“If you wish to overcome that feeling of isolation and loneliness, I think that your underlying attitude makes a tremendous difference. And approaching others with the thought of compassion in your mind is the best way to do this.”
Sometimes when I’m in a crowded room full of people, like at a party, I feel the loneliest. While I may be engaged in talk and banter among people, a deep sense of loneliness can set in. Perhaps I feel that I’m not connecting with others by perceiving that our conversations are just some idle chatter? Or have I placed a defense wall, which no one can penetrate? Other than being with my husband, I actually find that being alone provides me with the most contentment, which may be an illusion of living in my own little cocoon world with an emotional safety blanket where no one can hurt me.
Mother Teresa said that while many in the world are dying for a piece of bread, many more are dying for a little love, so our biggest poverty is not food — it’s love. Wherever you go — every corner, street, city, state or country — loneliness is prevalent among both the poor and rich. Einstein said, “It is strange to be known so universally and yet be so lonely.” Sometimes the rich are even more hungry for love because their relationships may not be based on genuine love, but on their money. Whereas the poor have no money, so their relationships can be founded on more pure and genuine intentions. If someone is hungry, we can treat it with food; if someone is homeless, we can treat it with shelter; if someone is diseased, we can treat it with medicine. But if someone is unwanted and unloved, then the treatment is not so simple because all of us, in our own way, have a protective shield, which can be hard to penetrate. It’s hard for us to face the pain of loneliness within ourselves, so we look the other way, avoiding the harsh realities of loneliness in others.
The Dalai Lama says, “if we wish to overcome the feeling of isolation and loneliness, our underlying attitudes must change. The thoughts of compassion in our minds is the best way to do it because when we have compassion for another person, we automatically reduce fear and allow an openness with other people. It creates a positive, friendly atmosphere.” Have you ever experienced at a party that the person you’re “conversing” with in front of you, who is really not engaged, is looking over your head or shoulders scouting other people in the room? When this happens, it’s not personal to you, but more about their lack of compassion. If you nurture real compassion, then you are directing 100% of your focus on the other person, which provides a genuine listening ear. And when you’re truly listening, then you can begin to connect. When we have compassion, we are building a bridge to connect and find common ground with others. Dalai Lama observed that when he travels around the world, he finds that people are really more alike than different, as we all share the same human conditions of love, hate, anger, stress, frustration, happiness, joy, etc. So through compassion, we can focus on what we have in common as opposed to what makes us different, which becomes an organic way of feeling less lonely.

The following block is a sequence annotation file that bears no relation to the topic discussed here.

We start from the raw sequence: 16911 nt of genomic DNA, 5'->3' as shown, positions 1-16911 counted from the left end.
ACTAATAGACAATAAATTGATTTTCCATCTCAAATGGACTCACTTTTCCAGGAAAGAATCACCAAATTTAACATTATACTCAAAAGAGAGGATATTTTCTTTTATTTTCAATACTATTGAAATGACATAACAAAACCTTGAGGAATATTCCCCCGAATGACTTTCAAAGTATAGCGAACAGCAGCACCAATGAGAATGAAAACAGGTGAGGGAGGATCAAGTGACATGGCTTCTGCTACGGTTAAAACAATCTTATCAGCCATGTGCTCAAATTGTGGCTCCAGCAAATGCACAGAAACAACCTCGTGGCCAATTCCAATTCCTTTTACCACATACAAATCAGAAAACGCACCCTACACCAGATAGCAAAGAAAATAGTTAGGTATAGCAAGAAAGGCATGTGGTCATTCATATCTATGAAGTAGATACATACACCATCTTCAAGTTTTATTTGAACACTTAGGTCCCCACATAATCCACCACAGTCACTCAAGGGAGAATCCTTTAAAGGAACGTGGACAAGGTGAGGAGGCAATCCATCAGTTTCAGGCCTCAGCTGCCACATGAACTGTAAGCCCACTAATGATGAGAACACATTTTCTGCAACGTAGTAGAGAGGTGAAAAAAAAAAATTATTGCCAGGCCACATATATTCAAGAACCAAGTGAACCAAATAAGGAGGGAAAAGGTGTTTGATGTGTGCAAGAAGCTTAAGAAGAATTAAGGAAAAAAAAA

In order to have compassion for others, we must start with compassion for ourselves, as we can not give what we do not have. When compassion is nurtured within ourselves, we can actually feel and experience it, which is when we truly understand and embrace it. By embracing it, we then have a desire to give and share it with others. So loneliness is not predicated on the lack of people around you, but rather on a relationship with your inner self, which is devoid of love and compassion for yourself. I know that the days when I feel most spiritually fulfilled with love within myself, I do not crave the company of anyone, even my husband, because there is such a natural sense of inner peace and being in which I am simply content. Loneliness ultimately takes place when we’re not spiritually connected within ourselves because we’re not tapping into the love that already exists in our hearts. As love and compassion are eternal, there’s no scarcity of it, so there is no reason why we should not have it for ourselves and for others all the time. As Deepak Chopra said, “If love is universal, then no one can be left out.”
No matter how much love is shared between or among humans, true compassion and love can only be found within ourselves. As each of us comes into this world alone and will exit this world alone, we all have a singular journey to discover our own love and compassion — alone — in our own spiritual journey. In finding it, we start to feel the extraordinary connection to everything and everyone in the Universe — which is the farthest thing from being alone and unloved. How magical is that?
By Moon Cho, Creator of Ying & Yang Living
“The Art of Happiness, 10th Anniversary Edition: A Handbook for Living” by Dalai Lama
“Teachings on Love” by Thich Nhat Hahn